Skidmore hosts Out of the Darkness walk
Despite a light rain, 165 Skidmore College and Saratoga Springs community members participated in the second annual Out of the Darkness Campus Walk for suicide prevention and awareness.
“Suicide is a difficult topic to talk about,” said Oleg Turayev, a co-organizer of the event on April 28 and a staff clinician at Skidmore’s Counseling Center. “What unites all of us is a common goal of saving lives. It’s moving forward to create a better future, and that’s really why we’re here.”
U.S. Rep. Paul D. Tonko (D-NY) spoke during the opening ceremony on Case Center Green and participated in the walk around campus.
“Some 47,000 people perished last year because of suicide. That’s 47,000 too many,” Tonko said.
“It’s great to march with you and to make certain that the public knows that we see mental illness as a fight worth championing and that we will prevent and wipe out those numbers that have impacted us,” Tonko said.
Several student groups participated. Skidmore’s Peer Health Educators and members of the volleyball and men’s ice hockey teams were among the top fund raisers. Overall, walkers raised more than $7,000 for the American Foundation for Suicide Prevention, which sponsored the walk. Half the funds raised will go to organizations in the Saratoga Springs community. (Donations will be accepted until June 30, 2019.)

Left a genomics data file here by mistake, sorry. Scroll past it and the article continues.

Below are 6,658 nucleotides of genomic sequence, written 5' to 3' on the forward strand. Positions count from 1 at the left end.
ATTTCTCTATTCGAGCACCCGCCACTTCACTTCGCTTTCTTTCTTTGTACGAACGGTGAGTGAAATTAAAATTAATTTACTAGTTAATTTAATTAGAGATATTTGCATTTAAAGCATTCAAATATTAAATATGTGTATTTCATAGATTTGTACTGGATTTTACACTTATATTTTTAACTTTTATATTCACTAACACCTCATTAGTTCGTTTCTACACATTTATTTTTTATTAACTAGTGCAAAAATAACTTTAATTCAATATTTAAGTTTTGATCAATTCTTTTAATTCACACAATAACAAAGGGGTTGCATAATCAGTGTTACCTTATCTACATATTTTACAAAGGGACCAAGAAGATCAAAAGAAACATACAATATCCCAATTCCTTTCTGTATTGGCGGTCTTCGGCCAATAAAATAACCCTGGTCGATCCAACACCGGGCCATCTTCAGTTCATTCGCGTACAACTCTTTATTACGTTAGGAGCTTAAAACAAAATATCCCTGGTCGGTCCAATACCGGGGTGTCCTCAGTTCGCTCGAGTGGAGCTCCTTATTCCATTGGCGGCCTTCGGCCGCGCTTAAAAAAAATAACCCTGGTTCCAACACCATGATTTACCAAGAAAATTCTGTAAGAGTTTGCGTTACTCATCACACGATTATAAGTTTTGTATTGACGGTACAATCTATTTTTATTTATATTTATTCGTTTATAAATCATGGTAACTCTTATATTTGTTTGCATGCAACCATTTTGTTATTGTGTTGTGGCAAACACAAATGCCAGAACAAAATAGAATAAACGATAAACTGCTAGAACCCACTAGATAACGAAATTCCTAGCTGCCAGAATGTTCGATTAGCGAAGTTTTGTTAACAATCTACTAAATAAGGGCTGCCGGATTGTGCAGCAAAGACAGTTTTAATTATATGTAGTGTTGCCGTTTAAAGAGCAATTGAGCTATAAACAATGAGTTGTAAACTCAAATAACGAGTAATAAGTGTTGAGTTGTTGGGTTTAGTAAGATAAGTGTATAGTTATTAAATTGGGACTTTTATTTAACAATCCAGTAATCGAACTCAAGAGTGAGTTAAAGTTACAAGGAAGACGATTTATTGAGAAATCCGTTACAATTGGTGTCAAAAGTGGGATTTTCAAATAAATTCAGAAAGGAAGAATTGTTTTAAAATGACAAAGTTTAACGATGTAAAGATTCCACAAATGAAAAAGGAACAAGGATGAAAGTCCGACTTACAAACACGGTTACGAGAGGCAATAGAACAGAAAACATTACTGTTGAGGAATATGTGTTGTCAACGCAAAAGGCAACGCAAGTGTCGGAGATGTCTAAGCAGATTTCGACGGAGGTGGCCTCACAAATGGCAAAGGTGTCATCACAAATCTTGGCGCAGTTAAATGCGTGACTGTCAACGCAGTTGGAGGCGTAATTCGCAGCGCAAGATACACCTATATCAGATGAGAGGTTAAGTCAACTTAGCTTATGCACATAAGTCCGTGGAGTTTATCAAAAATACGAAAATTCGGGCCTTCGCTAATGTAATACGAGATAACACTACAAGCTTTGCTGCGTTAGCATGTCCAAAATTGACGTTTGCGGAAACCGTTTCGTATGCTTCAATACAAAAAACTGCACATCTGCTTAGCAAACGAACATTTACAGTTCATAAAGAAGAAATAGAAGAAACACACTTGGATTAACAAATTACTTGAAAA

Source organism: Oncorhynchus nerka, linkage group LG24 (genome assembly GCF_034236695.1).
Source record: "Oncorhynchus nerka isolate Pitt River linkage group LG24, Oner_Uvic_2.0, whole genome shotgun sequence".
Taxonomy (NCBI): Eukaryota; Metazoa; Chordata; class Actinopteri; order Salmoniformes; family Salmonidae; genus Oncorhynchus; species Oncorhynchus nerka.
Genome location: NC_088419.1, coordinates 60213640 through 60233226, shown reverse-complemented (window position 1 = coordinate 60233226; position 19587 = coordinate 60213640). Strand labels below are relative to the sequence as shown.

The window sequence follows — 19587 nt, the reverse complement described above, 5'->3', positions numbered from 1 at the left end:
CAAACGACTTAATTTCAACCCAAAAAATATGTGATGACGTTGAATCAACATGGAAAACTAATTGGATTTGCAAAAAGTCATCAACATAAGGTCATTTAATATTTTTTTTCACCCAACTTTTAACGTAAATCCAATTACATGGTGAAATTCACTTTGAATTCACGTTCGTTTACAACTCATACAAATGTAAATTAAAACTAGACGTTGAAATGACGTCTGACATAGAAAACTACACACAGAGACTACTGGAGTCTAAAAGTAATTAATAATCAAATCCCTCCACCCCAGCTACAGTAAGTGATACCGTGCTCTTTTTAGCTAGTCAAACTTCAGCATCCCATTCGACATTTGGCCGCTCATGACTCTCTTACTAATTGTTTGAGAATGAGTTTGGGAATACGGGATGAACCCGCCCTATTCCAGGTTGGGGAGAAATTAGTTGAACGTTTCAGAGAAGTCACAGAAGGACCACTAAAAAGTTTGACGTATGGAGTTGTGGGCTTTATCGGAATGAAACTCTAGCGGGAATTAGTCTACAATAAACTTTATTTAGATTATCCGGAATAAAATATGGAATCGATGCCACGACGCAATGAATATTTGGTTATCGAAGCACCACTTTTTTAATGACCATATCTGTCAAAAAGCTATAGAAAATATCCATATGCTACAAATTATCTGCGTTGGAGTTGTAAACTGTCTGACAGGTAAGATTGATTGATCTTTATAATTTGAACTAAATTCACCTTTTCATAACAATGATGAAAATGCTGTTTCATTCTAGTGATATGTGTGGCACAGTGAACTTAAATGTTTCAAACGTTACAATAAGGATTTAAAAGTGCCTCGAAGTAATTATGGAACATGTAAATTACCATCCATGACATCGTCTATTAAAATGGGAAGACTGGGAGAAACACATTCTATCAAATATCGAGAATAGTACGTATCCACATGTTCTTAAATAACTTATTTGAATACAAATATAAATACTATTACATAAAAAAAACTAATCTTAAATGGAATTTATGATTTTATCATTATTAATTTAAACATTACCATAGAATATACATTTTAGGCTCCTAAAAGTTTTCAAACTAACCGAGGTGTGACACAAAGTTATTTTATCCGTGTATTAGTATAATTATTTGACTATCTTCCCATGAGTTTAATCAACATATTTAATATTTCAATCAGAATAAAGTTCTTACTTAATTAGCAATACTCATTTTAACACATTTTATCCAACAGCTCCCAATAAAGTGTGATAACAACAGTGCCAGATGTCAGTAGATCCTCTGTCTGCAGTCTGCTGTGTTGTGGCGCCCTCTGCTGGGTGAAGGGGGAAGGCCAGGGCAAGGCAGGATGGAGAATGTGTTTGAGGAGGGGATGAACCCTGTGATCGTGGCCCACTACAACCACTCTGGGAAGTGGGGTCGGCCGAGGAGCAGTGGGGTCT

The walk was also a chance for a community to convene. The colors of beaded necklaces walkers wore marked someone’s connection to the broader community: red for the loss of a spouse or partner; white for the loss of a child; silver for a military loss; gold for the loss of a parent; green for a personal struggle; orange for the loss of sibling; purple for the loss of a relative or friend; teal for supporting someone who struggles.
Co-chair of the walk Julia Routbort, associate dean of student affairs for health and wellness at Skidmore and a licensed clinical psychologist, said: “The Out of the Dark Campus Walk is a way for us to collectively fight stigma, to let people who might be struggling know that they are not alone and to find ways to support each other. To me, nothing is more important.”